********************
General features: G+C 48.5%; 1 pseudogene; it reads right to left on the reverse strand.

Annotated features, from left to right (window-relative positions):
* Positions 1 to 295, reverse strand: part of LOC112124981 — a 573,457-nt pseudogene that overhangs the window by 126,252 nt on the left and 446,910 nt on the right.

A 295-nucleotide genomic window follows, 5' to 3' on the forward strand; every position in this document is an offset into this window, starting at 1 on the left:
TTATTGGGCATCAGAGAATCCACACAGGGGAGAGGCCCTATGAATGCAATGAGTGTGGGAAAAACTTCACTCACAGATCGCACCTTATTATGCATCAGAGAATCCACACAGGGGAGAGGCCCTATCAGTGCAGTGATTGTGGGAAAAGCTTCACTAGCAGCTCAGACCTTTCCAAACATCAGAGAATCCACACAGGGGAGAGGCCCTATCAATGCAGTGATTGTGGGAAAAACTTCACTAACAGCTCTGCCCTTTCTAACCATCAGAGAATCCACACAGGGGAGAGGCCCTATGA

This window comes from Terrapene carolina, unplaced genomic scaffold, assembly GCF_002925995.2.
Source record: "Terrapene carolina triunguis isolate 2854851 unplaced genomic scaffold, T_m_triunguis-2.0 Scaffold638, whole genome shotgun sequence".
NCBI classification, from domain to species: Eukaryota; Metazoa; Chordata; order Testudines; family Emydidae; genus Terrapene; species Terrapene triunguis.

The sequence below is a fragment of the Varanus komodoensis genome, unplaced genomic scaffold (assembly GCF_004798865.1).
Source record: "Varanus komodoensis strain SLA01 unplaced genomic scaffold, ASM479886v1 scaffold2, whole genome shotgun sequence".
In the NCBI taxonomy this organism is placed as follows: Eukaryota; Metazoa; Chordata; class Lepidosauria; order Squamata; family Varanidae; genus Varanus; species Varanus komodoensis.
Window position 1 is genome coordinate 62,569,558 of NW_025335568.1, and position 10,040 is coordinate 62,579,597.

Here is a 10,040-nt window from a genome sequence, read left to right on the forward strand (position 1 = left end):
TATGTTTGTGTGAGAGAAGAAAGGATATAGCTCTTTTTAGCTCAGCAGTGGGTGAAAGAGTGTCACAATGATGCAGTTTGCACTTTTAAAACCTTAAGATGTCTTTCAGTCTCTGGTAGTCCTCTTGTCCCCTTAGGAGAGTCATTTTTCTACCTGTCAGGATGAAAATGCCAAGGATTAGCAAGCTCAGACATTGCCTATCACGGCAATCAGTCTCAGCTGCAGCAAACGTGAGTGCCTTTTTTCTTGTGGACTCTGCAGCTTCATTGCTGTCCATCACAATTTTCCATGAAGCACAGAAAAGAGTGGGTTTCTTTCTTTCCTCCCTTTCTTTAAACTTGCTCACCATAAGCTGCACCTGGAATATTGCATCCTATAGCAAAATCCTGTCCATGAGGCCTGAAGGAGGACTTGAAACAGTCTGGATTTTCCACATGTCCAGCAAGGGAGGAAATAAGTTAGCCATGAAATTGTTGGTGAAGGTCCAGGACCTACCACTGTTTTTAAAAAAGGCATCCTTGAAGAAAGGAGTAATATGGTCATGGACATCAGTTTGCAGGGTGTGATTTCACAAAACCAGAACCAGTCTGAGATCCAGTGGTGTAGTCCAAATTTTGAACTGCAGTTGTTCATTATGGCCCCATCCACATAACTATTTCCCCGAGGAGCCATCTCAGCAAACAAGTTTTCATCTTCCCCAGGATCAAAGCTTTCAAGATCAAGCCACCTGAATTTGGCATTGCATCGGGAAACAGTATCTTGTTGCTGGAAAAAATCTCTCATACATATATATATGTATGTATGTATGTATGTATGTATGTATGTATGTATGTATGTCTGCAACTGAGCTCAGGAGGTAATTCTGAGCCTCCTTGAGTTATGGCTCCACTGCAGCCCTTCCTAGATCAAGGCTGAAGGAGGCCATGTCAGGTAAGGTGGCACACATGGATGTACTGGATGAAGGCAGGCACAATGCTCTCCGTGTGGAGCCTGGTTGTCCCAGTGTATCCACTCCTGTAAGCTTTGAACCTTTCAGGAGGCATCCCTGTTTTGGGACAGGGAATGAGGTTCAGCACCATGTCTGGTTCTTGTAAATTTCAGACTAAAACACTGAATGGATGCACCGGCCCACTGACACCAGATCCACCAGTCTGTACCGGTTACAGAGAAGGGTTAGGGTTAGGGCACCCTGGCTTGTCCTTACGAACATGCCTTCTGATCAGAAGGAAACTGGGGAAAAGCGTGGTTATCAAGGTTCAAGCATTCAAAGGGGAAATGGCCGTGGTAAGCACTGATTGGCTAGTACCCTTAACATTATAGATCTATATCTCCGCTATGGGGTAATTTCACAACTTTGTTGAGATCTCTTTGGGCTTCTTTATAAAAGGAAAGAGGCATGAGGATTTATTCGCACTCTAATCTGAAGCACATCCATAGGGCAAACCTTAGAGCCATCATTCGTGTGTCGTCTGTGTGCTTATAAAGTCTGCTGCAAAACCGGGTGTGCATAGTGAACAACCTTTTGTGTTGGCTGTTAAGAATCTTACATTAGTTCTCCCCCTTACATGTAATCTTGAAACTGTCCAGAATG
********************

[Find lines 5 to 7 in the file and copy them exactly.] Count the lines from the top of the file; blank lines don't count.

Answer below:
TTATTGGGCATCAGAGAATCCACACAGGGGAGAGGCCCTATGAATGCAATGAGTGTGGGAAAAACTTCACTCACAGATCGCACCTTATTATGCATCAGAGAATCCACACAGGGGAGAGGCCCTATCAGTGCAGTGATTGTGGGAAAAGCTTCACTAGCAGCTCAGACCTTTCCAAACATCAGAGAATCCACACAGGGGAGAGGCCCTATCAATGCAGTGATTGTGGGAAAAACTTCACTAACAGCTCTGCCCTTTCTAACCATCAGAGAATCCACACAGGGGAGAGGCCCTATGA

This window comes from Terrapene carolina, unplaced genomic scaffold, assembly GCF_002925995.2.
Source record: "Terrapene carolina triunguis isolate 2854851 unplaced genomic scaffold, T_m_triunguis-2.0 Scaffold638, whole genome shotgun sequence".